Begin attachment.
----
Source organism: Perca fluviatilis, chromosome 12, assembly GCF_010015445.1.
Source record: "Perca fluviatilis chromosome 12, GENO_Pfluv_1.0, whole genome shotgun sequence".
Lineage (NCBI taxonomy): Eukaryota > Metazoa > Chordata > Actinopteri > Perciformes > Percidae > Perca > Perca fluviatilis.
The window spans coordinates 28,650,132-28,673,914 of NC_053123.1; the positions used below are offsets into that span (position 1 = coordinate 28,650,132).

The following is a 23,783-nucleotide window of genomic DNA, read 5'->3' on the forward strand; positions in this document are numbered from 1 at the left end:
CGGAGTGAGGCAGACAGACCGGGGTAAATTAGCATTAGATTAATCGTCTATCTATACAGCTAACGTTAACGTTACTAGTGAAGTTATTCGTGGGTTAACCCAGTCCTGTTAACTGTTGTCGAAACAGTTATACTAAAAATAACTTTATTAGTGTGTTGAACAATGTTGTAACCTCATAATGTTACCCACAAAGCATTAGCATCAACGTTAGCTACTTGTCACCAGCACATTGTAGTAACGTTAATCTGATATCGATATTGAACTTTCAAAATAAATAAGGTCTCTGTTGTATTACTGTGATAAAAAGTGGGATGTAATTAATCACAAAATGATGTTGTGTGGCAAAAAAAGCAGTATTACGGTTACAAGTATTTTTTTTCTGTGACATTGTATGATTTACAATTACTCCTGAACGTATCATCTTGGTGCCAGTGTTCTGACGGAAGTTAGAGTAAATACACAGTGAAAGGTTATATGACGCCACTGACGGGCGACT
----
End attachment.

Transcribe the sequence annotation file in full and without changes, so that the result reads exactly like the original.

Source organism: Perca fluviatilis, chromosome 12, assembly GCF_010015445.1.
Source record: "Perca fluviatilis chromosome 12, GENO_Pfluv_1.0, whole genome shotgun sequence".
Lineage (NCBI taxonomy): Eukaryota > Metazoa > Chordata > Actinopteri > Perciformes > Percidae > Perca > Perca fluviatilis.
The window spans coordinates 28,650,132-28,673,914 of NC_053123.1; the positions used below are offsets into that span (position 1 = coordinate 28,650,132).

The following is a 23,783-nucleotide window of genomic DNA, read 5'->3' on the forward strand; positions in this document are numbered from 1 at the left end:
CGGAGTGAGGCAGACAGACCGGGGTAAATTAGCATTAGATTAATCGTCTATCTATACAGCTAACGTTAACGTTACTAGTGAAGTTATTCGTGGGTTAACCCAGTCCTGTTAACTGTTGTCGAAACAGTTATACTAAAAATAACTTTATTAGTGTGTTGAACAATGTTGTAACCTCATAATGTTACCCACAAAGCATTAGCATCAACGTTAGCTACTTGTCACCAGCACATTGTAGTAACGTTAATCTGATATCGATATTGAACTTTCAAAATAAATAAGGTCTCTGTTGTATTACTGTGATAAAAAGTGGGATGTAATTAATCACAAAATGATGTTGTGTGGCAAAAAAAGCAGTATTACGGTTACAAGTATTTTTTTTCTGTGACATTGTATGATTTACAATTACTCCTGAACGTATCATCTTGGTGCCAGTGTTCTGACGGAAGTTAGAGTAAATACACAGTGAAAGGTTATATGACGCCACTGACGGGCGACT